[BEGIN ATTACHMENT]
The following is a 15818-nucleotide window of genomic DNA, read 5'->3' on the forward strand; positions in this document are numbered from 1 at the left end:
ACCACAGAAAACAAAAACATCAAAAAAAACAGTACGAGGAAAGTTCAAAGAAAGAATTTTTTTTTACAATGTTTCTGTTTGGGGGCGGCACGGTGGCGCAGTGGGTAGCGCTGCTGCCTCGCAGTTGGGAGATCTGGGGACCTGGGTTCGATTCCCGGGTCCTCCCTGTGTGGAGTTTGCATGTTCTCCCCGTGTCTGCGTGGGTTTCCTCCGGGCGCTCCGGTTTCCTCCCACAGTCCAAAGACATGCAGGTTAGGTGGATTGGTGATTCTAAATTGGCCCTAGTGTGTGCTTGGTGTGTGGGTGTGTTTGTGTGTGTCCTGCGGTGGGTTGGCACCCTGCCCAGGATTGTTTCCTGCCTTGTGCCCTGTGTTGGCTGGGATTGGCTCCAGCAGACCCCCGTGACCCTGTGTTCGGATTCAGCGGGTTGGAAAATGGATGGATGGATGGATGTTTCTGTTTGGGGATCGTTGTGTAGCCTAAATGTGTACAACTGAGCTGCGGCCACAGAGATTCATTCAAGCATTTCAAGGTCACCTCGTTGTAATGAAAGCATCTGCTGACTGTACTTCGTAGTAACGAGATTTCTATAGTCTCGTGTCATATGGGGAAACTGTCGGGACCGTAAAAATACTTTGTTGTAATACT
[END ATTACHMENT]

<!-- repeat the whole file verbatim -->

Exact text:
The following is a 15818-nucleotide window of genomic DNA, read 5'->3' on the forward strand; positions in this document are numbered from 1 at the left end:
ACCACAGAAAACAAAAACATCAAAAAAAACAGTACGAGGAAAGTTCAAAGAAAGAATTTTTTTTTACAATGTTTCTGTTTGGGGGCGGCACGGTGGCGCAGTGGGTAGCGCTGCTGCCTCGCAGTTGGGAGATCTGGGGACCTGGGTTCGATTCCCGGGTCCTCCCTGTGTGGAGTTTGCATGTTCTCCCCGTGTCTGCGTGGGTTTCCTCCGGGCGCTCCGGTTTCCTCCCACAGTCCAAAGACATGCAGGTTAGGTGGATTGGTGATTCTAAATTGGCCCTAGTGTGTGCTTGGTGTGTGGGTGTGTTTGTGTGTGTCCTGCGGTGGGTTGGCACCCTGCCCAGGATTGTTTCCTGCCTTGTGCCCTGTGTTGGCTGGGATTGGCTCCAGCAGACCCCCGTGACCCTGTGTTCGGATTCAGCGGGTTGGAAAATGGATGGATGGATGGATGTTTCTGTTTGGGGATCGTTGTGTAGCCTAAATGTGTACAACTGAGCTGCGGCCACAGAGATTCATTCAAGCATTTCAAGGTCACCTCGTTGTAATGAAAGCATCTGCTGACTGTACTTCGTAGTAACGAGATTTCTATAGTCTCGTGTCATATGGGGAAACTGTCGGGACCGTAAAAATACTTTGTTGTAATACT